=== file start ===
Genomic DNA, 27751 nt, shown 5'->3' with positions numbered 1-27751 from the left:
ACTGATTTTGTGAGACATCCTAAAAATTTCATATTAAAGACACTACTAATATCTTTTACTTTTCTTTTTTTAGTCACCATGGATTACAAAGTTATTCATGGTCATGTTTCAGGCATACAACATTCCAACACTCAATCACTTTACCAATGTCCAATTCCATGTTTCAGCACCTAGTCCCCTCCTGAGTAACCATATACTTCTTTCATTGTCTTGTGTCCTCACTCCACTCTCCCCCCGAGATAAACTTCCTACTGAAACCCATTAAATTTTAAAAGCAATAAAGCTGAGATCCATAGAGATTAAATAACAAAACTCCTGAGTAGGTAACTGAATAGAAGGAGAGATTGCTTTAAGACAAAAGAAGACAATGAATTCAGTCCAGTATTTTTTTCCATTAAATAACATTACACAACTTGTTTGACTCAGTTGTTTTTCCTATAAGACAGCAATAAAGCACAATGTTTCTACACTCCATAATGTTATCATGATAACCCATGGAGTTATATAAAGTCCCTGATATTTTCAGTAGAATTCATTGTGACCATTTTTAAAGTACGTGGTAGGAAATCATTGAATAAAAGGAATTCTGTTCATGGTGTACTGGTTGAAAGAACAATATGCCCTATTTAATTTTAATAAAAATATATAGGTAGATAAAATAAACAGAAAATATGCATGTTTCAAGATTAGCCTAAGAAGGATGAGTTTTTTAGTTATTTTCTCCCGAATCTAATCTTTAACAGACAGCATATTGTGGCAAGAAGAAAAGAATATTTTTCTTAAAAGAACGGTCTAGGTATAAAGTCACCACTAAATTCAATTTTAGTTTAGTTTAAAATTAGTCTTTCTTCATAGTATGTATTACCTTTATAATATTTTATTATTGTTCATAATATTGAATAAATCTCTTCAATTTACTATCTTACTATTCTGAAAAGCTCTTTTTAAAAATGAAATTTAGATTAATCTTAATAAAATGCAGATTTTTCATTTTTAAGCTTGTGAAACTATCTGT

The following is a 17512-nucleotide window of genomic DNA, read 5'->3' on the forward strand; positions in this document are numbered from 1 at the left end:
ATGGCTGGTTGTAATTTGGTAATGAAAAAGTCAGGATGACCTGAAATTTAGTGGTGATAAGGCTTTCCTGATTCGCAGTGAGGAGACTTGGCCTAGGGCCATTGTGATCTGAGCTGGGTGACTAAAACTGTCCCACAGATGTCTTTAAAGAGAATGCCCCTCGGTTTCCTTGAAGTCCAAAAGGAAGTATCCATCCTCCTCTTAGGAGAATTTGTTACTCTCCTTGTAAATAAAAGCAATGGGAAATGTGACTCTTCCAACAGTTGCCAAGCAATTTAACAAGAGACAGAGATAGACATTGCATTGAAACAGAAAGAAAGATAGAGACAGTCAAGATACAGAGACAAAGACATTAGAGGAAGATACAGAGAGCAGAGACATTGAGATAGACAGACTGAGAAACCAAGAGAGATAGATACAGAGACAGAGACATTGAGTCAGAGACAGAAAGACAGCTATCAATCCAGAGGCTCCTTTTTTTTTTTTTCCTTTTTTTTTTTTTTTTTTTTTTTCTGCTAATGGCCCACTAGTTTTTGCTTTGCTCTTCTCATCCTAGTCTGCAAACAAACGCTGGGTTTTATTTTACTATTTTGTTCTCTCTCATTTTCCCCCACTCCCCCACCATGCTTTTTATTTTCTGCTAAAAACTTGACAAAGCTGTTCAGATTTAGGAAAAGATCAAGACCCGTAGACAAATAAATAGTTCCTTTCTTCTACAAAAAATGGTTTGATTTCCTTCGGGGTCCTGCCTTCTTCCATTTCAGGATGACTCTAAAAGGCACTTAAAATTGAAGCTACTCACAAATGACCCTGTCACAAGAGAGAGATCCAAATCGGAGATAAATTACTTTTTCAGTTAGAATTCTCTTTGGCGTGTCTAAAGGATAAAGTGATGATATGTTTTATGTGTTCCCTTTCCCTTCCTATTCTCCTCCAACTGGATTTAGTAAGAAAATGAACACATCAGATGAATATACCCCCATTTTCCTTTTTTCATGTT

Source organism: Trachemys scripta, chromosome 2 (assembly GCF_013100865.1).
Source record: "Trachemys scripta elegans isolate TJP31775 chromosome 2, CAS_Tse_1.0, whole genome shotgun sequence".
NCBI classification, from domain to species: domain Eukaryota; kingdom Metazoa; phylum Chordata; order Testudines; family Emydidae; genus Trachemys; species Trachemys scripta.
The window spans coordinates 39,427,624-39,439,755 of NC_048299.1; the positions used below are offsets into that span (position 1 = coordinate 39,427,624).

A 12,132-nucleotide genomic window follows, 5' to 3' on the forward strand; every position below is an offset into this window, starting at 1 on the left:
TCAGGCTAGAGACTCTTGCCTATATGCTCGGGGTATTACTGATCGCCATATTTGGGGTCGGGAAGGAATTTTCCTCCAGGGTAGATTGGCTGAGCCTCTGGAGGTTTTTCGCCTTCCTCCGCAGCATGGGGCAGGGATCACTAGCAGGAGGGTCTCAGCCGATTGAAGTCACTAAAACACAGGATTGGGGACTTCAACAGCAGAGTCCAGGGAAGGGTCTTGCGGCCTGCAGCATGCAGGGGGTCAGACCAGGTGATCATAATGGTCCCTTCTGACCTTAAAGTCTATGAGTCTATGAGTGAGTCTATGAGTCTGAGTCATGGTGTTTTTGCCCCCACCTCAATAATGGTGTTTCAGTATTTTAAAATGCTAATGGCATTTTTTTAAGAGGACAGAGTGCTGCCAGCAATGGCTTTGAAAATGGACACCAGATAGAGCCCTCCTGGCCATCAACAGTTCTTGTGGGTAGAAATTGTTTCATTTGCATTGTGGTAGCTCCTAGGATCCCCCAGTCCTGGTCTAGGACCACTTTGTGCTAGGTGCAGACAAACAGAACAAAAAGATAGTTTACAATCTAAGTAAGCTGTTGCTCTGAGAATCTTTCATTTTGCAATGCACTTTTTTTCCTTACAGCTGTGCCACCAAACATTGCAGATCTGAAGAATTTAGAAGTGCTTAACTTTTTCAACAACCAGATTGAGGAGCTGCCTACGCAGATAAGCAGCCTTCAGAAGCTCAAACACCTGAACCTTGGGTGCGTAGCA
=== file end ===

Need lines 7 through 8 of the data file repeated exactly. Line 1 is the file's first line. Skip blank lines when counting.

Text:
NCBI classification, from domain to species: domain Eukaryota; kingdom Metazoa; phylum Chordata; order Testudines; family Emydidae; genus Trachemys; species Trachemys scripta.
The window spans coordinates 39,427,624-39,439,755 of NC_048299.1; the positions used below are offsets into that span (position 1 = coordinate 39,427,624).